Privacy

Privacy on WhatsApp: Are We Ready for a World Without Privacy of Data?

Photo by Tushar Mahajan on Unsplash

In early January of 2021, Whatsapp gave an ultimatum to its 2 billion-plus userbase: accept our updated privacy policy or leave. Privacy on Whatsapp was already a controversial topic but this public ultimatum tipped the bucket.

People who were already privacy-conscious started to migrate to other apps like Telegram or Signal. Elon Musk tweeted telling users to "use Signal" which caused the largest digital migration in history of the Internet.

But a lot of people already knew that privacy on Whatsapp is a joke. Whatsapp had made similar privacy policy updates before. And it had never received such a riotous response from its users. What had changed?

The inability to opt-out

The obvious reason for the general outcry against the privacy policy was the sweeping changes that Whatsapp made in one go. In short, Whatsapp was asking permission to share all of its user metadata with its parent company Facebook. What was this data that Whatsapp was going to share? It was your phone number, your contact's phone numbers, transaction data, information on how you interact with others (including businesses), your phone's IP address, your location data, your activity patterns, profile pictures...the list goes on.

Facebook is notorious for mishandling its user's privacy of data. The 2015 Cambridge Analytica scandal was still fresh in users' minds and when WhatsApp changed its privacy policy, the implications were clear: it was time to start using the data of its 2 billion users for ads and monetization.

The exemption of some countries like Europe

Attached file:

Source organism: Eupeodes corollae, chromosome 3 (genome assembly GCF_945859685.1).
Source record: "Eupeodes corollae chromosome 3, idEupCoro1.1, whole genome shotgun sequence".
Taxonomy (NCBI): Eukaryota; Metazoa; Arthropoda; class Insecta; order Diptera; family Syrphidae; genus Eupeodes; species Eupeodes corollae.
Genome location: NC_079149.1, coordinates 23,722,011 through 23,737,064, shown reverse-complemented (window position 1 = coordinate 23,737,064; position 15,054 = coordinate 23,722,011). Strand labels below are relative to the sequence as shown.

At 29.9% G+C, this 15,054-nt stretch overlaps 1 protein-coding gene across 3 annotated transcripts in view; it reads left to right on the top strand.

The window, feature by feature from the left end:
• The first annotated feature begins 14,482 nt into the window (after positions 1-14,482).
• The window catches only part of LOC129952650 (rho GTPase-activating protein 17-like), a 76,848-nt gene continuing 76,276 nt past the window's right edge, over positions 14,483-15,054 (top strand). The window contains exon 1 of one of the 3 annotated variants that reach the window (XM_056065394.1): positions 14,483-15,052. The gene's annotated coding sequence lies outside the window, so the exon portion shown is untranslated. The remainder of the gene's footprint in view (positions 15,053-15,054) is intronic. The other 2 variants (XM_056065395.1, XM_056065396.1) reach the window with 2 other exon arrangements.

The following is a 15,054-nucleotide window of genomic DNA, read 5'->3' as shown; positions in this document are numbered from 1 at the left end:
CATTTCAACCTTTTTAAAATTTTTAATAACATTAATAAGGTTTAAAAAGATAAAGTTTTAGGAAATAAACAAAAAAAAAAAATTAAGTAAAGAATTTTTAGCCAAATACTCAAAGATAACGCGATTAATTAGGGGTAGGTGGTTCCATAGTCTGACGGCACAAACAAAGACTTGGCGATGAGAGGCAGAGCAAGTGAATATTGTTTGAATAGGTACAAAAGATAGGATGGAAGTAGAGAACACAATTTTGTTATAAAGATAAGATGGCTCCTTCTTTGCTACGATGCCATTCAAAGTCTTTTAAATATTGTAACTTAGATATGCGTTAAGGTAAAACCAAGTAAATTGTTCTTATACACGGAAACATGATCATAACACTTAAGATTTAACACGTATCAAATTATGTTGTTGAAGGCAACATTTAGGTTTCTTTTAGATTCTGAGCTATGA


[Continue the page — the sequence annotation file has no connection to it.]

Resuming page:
Interestingly some countries like the EU were completely exempt from these privacy ultimatums. No changes were made in the privacy policy for users in the EU.

This is no surprise as the EU has very strict privacy laws. In 2016 Facebook was fined $122 million in fines because it mislead the EU regulators into believing that Whatsapp and Facebook had no possibility of integration with each other. The very thing it was now doing openly.

Whatsapp's Perfect Trap

This exemption of users from some countries was infuriating for others who were given no choice. Whatsapp had become such an important part of our lives that a lot of people had to accept the new privacy policy simply because their friends and family were not on any other platform. In simple words, Whatsapp had concocted the perfect trap.

A future without privacy

Photo by ev on Unsplash

In the ever changing world of Internet, privacy of data has never been important for anyone. Most of us use Google to find answers to our questions, Whatsapp & Facebook to communicate with our friends and family. To us these are just tools like an axe or a saw for a carpenter. A means to an end.

Unfortunately, we have fed the giant and continue to feed it. The future of the Internet is bleak with nothing hidden from prying eyes. Why? Because we let these so-called tools establish themselves as essentials in our lives. Can you imagine spending a day without Whatsapp or Facebook or Instagram?

But the big question is: are we ready for a world without privacy of data?

A mass surveillance world

We, the users, are unknowingly beckoning the devil: a world where our every thought, every word will be watched, processed, used, and sold.

The leaks by Edward Snowden and Facebook's Cambridge Analytica Scandal are a clear warning for all of us. Is it too late to change this? The problem is clear but are we ready for the solution?


A telegraph from Notesnook
Dear reader,
I do not fancy a world where privacy is a foriegn concept. That is the very reason for which I was made. To carry the flag of privacy, freedom, and digital liberty. To prove that utility can exist with privacy. To say no to invasion of privacy.

Yours truly,
Notesnook